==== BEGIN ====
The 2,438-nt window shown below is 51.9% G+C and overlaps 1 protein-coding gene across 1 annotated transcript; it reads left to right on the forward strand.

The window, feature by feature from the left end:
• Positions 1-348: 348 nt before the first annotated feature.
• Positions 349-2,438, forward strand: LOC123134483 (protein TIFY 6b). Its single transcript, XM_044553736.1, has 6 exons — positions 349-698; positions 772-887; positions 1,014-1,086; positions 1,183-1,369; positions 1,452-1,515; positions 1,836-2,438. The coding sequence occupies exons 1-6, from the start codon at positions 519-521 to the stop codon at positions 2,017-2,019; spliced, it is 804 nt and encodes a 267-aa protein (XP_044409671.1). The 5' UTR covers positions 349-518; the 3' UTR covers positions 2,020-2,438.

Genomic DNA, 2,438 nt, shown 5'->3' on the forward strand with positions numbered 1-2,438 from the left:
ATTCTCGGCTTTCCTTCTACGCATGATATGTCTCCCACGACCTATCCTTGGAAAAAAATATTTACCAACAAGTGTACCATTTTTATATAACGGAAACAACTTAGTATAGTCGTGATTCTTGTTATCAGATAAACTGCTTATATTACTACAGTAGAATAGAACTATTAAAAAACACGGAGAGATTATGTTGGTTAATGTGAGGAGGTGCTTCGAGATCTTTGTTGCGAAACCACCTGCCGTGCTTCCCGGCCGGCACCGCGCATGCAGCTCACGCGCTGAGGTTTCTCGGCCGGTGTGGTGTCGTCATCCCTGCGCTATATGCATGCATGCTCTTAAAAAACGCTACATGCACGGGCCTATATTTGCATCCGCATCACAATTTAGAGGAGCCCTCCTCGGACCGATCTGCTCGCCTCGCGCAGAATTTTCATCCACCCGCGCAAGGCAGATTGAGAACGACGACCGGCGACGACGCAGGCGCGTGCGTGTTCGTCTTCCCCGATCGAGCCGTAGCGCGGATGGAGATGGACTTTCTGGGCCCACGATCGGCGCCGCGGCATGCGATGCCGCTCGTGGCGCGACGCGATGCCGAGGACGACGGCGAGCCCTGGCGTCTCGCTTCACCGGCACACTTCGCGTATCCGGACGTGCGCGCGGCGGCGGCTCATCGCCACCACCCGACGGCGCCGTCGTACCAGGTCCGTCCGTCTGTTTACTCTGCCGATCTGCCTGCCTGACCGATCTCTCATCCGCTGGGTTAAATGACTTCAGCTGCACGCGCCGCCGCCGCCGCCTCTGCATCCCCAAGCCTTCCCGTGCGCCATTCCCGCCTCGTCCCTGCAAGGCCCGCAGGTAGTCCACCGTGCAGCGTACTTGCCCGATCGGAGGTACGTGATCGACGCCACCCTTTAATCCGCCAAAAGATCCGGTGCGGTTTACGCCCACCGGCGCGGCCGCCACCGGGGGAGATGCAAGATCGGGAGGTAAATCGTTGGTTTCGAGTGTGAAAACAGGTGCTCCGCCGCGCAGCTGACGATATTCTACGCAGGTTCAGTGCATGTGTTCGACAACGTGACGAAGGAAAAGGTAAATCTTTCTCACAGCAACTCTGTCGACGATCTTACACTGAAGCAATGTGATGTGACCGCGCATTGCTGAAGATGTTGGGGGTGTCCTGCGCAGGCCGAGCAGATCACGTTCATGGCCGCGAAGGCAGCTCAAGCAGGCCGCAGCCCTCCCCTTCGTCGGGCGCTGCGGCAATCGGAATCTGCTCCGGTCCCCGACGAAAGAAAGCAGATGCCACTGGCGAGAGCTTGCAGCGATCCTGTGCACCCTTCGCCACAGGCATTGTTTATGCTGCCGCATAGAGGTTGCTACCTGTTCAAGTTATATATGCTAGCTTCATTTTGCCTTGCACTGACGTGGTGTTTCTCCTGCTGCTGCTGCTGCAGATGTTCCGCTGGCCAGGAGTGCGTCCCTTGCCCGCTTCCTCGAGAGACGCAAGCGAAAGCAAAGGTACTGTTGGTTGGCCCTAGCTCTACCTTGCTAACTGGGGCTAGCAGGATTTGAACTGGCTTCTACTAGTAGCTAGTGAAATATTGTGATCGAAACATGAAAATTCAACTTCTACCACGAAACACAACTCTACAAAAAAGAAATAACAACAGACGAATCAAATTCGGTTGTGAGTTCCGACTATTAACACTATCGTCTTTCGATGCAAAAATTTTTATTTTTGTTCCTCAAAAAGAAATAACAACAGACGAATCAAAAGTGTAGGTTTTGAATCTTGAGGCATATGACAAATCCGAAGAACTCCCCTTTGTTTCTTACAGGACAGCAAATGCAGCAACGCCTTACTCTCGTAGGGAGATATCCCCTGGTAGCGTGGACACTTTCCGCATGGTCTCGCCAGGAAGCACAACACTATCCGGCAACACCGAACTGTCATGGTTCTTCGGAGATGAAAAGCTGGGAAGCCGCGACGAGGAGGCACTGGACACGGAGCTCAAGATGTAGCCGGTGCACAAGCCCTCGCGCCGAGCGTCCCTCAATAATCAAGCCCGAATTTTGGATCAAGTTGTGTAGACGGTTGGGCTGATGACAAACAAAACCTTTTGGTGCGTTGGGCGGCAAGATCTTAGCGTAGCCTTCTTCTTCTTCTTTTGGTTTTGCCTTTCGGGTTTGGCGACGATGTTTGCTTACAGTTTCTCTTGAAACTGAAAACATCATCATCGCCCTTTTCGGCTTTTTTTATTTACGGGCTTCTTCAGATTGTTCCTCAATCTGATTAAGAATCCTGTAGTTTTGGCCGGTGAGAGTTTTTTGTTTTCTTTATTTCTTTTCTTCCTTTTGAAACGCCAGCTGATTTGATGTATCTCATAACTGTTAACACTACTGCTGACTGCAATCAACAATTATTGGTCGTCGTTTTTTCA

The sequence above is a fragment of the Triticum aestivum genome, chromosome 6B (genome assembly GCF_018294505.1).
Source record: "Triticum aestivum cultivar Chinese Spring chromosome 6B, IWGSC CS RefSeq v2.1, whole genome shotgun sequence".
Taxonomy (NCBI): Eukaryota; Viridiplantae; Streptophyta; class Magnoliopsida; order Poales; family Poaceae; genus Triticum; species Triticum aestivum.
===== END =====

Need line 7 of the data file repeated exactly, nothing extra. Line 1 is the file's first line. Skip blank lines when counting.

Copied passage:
The sequence above is a fragment of the Triticum aestivum genome, chromosome 6B (genome assembly GCF_018294505.1).